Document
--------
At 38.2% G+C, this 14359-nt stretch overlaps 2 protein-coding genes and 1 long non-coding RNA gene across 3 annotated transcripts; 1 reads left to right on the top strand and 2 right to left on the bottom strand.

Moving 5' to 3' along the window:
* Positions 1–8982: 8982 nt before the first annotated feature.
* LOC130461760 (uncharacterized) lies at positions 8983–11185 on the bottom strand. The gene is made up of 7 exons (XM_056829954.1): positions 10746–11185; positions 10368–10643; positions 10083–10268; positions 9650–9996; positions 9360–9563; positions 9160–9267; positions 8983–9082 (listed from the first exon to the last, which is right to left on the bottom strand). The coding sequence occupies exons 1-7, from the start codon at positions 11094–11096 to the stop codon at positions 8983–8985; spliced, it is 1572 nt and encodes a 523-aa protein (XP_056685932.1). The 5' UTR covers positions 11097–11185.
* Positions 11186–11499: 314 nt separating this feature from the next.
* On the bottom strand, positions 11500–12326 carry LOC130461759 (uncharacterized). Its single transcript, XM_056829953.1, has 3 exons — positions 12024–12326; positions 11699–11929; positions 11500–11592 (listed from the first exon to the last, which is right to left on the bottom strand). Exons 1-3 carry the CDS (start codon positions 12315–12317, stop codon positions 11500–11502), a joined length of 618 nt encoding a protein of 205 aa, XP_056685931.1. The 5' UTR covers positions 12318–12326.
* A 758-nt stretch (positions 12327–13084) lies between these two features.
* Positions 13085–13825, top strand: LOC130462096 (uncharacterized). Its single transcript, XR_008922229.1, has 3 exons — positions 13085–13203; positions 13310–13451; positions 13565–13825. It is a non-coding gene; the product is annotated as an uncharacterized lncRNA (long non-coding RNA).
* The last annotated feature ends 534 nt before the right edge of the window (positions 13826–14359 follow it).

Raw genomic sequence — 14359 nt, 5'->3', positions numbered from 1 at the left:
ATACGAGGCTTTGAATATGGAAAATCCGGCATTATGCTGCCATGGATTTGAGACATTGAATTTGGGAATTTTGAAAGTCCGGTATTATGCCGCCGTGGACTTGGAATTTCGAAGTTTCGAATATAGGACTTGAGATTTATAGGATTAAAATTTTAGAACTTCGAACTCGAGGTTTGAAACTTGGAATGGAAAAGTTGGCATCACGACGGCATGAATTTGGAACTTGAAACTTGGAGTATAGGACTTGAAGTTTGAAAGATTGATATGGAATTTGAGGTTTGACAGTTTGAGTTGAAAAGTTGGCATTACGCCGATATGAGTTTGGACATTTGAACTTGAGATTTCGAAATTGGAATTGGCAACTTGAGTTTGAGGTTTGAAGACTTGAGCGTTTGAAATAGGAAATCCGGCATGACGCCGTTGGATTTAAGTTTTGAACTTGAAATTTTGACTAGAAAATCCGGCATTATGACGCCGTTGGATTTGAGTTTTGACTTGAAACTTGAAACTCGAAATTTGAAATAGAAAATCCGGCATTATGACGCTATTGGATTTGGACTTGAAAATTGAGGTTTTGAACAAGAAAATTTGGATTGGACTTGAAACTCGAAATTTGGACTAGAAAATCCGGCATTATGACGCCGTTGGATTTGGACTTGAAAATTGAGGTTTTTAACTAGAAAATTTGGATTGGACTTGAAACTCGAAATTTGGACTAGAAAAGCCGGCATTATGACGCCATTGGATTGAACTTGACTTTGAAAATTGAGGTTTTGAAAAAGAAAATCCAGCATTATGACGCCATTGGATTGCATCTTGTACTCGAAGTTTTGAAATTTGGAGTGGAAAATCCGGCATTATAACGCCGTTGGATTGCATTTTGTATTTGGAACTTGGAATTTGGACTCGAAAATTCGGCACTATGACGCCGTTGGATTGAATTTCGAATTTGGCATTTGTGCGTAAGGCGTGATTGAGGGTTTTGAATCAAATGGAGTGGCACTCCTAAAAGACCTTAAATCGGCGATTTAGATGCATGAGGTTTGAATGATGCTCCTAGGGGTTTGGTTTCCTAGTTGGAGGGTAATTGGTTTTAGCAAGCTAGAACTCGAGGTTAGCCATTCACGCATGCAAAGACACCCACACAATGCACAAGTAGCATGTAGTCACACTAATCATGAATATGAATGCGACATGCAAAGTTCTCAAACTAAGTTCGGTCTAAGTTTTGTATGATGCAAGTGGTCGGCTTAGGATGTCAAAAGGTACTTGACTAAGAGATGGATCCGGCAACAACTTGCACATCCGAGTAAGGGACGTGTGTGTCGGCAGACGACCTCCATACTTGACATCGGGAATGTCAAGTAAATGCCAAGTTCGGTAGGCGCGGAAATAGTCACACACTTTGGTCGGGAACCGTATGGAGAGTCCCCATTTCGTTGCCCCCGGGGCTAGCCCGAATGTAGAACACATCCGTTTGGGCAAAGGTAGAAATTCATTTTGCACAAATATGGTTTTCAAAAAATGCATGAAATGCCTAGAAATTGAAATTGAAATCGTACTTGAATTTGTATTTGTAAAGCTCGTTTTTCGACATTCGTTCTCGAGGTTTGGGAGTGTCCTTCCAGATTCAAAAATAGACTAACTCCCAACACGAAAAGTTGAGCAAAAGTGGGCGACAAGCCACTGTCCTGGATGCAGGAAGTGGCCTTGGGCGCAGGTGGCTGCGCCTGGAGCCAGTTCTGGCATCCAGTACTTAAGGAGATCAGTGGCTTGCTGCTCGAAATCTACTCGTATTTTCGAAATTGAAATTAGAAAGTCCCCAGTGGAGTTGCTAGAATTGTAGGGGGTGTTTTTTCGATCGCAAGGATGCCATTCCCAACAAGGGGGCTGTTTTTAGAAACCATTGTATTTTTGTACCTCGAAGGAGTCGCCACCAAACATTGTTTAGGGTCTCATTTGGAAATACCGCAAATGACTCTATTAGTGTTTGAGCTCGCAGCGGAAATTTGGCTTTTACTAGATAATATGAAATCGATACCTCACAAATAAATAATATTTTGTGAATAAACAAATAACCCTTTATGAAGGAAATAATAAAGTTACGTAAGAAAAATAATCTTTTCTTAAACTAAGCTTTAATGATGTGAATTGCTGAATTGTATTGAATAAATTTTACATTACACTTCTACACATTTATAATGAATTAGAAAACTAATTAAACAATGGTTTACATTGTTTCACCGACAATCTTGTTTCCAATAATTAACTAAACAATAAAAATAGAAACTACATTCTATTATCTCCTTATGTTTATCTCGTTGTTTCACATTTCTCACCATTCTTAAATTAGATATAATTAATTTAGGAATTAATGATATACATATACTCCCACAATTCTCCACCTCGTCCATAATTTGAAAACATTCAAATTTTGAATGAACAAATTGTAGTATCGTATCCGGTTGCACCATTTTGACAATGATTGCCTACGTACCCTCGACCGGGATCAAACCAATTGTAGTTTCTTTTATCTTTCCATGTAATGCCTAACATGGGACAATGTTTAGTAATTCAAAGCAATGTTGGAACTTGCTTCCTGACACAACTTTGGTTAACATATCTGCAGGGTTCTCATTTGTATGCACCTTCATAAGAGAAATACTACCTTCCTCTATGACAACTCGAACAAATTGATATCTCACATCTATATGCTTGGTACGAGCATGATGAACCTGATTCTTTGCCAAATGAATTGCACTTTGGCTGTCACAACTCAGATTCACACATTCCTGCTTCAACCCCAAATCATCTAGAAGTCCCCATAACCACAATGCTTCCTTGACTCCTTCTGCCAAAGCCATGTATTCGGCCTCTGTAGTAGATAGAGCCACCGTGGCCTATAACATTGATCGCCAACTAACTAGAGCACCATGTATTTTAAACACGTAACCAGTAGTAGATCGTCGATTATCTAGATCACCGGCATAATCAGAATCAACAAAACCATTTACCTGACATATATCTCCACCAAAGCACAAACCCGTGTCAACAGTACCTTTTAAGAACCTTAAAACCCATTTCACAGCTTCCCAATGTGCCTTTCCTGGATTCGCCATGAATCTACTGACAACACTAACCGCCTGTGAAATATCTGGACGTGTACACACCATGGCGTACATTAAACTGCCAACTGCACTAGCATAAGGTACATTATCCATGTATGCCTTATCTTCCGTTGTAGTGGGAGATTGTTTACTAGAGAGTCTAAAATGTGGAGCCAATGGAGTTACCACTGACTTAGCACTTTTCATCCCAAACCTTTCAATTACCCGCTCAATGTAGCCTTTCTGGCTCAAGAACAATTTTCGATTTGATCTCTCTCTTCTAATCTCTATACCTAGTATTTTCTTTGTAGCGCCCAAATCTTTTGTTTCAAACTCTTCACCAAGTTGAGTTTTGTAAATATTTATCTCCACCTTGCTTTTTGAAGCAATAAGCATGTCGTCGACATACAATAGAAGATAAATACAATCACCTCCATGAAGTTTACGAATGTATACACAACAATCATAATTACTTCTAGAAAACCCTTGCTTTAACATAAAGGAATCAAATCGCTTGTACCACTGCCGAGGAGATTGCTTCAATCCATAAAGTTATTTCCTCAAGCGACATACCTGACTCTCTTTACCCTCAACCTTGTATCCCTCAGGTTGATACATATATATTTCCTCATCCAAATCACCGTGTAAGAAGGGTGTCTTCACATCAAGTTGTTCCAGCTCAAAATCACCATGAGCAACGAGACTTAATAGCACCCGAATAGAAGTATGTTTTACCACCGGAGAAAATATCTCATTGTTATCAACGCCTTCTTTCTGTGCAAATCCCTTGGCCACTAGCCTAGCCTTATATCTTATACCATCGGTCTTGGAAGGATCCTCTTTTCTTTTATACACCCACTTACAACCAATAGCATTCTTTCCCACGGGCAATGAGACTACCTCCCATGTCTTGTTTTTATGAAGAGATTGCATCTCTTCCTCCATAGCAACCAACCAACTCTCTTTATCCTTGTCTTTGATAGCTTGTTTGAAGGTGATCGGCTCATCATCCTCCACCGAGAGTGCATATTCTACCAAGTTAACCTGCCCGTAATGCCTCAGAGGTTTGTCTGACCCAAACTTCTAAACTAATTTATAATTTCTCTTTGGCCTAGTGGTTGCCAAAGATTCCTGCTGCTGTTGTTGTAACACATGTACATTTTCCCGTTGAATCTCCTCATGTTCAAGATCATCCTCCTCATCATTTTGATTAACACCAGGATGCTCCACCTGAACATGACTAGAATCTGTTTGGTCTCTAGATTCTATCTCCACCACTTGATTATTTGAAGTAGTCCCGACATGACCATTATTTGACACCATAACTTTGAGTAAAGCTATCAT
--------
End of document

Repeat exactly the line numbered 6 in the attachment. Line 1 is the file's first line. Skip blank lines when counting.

* On the bottom strand, positions 11500–12326 carry LOC130461759 (uncharacterized). Its single transcript, XM_056829953.1, has 3 exons — positions 12024–12326; positions 11699–11929; positions 11500–11592 (listed from the first exon to the last, which is right to left on the bottom strand). Exons 1-3 carry the CDS (start codon positions 12315–12317, stop codon positions 11500–11502), a joined length of 618 nt encoding a protein of 205 aa, XP_056685931.1. The 5' UTR covers positions 12318–12326.